Around 225,000 children living in Haiti undergo their daily lives as undocumented domestic workers, nothing more than modern-day slaves.
A study conducted by the Pan American Development Foundation found that Restaveks, poor children sent by their families to work at private residences, are more common than they were originally believed to be.
According to the study, the principle of the practice lies in the understanding that parent “turn over child-rearing responsibility to another household in exchange for the child's unpaid domestic service.”
Most restavek children are sent from poor environments to another that may be a bit less poor, with some given educational opportunities in exchange for the their servitude.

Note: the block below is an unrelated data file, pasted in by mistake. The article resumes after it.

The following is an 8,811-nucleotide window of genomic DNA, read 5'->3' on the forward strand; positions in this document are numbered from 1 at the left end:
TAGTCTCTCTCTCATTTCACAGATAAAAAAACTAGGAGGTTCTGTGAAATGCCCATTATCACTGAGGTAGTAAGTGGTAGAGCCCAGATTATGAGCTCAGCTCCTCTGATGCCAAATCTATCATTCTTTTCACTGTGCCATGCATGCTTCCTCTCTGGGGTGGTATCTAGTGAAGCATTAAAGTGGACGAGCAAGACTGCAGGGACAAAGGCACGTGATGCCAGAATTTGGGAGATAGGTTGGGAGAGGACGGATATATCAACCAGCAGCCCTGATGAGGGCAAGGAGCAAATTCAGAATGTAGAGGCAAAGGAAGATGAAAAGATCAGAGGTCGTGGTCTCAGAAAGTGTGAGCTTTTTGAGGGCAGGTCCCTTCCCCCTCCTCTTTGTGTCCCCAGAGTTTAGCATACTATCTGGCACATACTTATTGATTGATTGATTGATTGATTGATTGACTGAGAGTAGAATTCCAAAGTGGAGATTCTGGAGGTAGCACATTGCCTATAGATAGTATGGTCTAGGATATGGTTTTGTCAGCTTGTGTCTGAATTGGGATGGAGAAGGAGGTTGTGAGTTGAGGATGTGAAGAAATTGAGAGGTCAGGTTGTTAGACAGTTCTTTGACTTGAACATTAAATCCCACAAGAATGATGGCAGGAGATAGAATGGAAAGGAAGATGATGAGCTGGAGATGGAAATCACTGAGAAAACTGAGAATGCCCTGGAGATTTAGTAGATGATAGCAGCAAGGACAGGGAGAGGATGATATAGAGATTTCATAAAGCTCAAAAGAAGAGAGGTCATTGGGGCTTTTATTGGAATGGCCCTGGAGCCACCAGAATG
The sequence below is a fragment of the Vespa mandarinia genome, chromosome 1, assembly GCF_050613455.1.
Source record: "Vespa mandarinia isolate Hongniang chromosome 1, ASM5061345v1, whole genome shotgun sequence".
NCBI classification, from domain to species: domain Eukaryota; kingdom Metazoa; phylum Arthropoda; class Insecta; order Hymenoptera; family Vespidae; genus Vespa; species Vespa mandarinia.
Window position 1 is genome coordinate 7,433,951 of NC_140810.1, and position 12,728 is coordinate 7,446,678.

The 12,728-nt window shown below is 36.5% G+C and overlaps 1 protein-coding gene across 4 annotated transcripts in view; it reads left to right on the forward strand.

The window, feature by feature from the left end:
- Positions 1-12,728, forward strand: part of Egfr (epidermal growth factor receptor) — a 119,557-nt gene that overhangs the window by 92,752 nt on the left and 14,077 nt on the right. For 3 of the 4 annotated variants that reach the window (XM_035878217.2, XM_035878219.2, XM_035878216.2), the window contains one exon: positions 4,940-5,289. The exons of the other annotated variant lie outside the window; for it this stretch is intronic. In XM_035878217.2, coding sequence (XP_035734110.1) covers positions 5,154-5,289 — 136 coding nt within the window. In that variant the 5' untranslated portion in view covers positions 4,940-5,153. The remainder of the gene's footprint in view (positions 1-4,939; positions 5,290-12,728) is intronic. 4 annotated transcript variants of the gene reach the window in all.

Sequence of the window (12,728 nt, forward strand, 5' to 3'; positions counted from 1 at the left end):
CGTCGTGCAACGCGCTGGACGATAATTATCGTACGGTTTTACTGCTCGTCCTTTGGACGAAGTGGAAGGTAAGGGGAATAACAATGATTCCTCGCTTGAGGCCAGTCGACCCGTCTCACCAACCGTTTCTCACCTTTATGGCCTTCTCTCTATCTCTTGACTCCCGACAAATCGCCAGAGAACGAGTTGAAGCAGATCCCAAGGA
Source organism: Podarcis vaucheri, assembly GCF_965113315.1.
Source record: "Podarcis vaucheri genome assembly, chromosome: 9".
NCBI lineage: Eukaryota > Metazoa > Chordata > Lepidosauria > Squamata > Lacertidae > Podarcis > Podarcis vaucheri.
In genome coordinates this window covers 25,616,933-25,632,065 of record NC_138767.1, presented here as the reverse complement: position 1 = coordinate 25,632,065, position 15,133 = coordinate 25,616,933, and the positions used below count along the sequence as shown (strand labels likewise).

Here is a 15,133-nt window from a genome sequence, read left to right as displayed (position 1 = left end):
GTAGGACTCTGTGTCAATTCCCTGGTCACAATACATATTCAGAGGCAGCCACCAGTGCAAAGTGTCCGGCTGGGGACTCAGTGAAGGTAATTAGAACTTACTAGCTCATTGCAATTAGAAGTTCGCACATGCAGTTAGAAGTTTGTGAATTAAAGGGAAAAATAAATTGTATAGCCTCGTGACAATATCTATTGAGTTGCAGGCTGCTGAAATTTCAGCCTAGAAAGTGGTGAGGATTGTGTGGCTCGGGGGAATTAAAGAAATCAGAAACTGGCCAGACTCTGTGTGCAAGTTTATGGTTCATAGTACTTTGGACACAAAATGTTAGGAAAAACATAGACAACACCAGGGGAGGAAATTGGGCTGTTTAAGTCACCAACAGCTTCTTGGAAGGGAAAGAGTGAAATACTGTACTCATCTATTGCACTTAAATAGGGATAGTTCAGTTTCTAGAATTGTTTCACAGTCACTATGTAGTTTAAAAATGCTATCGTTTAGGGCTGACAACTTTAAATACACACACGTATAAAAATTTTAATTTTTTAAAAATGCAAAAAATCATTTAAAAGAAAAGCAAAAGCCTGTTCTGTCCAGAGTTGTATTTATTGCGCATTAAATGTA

Two-thirds of all child slaves are female and will most likely to be abused or raped by a member of their new family.
The study, which was conducted door to door, also found that 30% of households in Haiti held restavek children while 22% of all children surveyed were living away from home.
Haiti is the poorest nation in the western hemisphere. Over 78% of its people survive on less than $2 a day.